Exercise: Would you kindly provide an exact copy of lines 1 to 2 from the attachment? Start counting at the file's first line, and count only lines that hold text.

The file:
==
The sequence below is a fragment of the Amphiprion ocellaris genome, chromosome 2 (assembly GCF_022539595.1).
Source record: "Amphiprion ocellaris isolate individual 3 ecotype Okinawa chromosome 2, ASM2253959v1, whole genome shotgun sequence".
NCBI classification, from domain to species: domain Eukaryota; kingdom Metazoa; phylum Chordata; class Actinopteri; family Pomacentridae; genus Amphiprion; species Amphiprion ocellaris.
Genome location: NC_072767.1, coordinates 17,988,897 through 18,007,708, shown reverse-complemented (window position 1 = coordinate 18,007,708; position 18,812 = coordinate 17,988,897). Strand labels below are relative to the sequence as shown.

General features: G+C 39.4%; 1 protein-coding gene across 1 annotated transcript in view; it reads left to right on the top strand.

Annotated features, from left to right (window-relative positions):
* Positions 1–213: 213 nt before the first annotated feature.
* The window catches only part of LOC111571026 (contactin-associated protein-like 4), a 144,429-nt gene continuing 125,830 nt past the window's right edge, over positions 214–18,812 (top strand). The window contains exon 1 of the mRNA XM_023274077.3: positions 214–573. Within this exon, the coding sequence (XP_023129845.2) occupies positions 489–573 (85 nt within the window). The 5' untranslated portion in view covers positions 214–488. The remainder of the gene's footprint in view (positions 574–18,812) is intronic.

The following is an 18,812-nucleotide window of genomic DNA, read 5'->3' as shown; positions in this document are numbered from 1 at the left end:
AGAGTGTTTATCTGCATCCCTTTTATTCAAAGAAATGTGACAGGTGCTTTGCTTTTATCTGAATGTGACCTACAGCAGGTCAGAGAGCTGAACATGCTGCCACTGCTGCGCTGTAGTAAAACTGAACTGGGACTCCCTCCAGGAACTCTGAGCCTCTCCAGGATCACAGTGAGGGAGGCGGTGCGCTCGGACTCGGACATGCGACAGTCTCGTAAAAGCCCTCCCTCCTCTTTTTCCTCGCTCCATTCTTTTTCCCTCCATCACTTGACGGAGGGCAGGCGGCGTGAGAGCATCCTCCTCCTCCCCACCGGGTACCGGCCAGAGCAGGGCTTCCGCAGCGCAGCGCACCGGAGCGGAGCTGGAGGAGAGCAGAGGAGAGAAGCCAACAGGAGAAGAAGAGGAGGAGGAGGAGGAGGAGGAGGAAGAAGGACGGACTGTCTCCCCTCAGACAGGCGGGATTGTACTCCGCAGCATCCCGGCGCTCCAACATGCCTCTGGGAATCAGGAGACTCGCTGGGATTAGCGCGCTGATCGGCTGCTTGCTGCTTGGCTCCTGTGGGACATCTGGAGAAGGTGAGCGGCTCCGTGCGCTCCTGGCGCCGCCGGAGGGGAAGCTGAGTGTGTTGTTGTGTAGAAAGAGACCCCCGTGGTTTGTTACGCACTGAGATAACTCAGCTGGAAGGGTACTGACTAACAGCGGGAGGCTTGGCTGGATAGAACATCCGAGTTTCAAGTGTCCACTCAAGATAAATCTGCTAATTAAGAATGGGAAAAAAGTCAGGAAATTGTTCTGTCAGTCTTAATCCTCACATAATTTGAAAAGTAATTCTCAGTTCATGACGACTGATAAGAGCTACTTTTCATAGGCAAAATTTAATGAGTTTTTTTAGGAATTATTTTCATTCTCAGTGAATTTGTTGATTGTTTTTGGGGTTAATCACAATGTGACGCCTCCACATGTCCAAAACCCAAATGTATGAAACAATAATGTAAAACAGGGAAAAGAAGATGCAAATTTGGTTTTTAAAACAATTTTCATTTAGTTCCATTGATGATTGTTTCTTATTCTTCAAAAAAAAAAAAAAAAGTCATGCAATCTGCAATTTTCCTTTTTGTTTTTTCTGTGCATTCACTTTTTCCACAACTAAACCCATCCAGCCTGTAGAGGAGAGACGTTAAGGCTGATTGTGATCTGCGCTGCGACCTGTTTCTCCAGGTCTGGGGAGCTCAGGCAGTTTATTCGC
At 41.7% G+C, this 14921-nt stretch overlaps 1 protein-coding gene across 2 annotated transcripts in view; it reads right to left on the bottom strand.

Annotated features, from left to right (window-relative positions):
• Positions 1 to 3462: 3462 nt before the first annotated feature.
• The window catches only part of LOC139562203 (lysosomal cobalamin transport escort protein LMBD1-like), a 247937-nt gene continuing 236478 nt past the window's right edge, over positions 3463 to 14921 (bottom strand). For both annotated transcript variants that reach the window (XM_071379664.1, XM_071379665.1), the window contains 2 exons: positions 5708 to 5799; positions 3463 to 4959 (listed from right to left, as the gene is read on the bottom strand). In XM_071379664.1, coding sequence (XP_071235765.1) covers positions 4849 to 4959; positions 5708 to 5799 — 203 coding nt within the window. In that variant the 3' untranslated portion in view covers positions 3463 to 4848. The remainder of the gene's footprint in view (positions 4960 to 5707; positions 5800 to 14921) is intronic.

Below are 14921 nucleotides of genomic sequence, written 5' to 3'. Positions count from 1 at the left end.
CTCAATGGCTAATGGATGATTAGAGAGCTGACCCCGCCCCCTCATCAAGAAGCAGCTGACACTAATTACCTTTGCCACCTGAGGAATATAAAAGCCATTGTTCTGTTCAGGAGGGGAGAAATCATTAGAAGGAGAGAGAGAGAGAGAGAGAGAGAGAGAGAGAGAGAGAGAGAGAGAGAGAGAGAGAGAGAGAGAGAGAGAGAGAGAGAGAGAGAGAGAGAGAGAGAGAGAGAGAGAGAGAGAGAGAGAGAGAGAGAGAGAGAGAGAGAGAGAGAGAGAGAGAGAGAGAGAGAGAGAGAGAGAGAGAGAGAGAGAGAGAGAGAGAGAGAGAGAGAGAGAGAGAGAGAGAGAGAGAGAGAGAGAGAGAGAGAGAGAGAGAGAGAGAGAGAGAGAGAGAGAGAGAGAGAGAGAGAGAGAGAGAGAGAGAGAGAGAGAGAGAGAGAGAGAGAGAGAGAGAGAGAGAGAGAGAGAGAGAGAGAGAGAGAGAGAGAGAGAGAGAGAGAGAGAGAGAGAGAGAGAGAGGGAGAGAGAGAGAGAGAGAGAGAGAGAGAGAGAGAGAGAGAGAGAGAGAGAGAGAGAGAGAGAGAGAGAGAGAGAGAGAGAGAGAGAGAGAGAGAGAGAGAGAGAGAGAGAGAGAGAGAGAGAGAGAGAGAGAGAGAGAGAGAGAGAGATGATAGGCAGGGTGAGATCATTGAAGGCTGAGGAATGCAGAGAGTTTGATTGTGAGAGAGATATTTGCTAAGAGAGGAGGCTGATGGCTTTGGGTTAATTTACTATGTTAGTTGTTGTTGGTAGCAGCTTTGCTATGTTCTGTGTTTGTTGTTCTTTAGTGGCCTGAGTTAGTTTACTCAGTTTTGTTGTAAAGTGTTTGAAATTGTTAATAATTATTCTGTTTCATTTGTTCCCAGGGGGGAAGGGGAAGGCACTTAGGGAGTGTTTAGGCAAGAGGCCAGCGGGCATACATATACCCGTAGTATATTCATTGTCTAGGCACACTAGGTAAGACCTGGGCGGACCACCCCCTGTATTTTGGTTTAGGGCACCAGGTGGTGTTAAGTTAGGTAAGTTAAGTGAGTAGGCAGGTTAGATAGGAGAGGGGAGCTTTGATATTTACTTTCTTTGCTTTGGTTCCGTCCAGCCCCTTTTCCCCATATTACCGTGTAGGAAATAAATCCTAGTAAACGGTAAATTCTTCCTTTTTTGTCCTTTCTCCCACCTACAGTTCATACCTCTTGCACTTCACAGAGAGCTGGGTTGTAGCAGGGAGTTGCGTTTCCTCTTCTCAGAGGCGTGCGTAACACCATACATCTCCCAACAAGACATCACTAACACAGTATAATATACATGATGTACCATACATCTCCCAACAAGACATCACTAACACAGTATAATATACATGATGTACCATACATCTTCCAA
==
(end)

The sequence below is a fragment of the Amphiprion ocellaris genome, chromosome 2 (assembly GCF_022539595.1).
Source record: "Amphiprion ocellaris isolate individual 3 ecotype Okinawa chromosome 2, ASM2253959v1, whole genome shotgun sequence".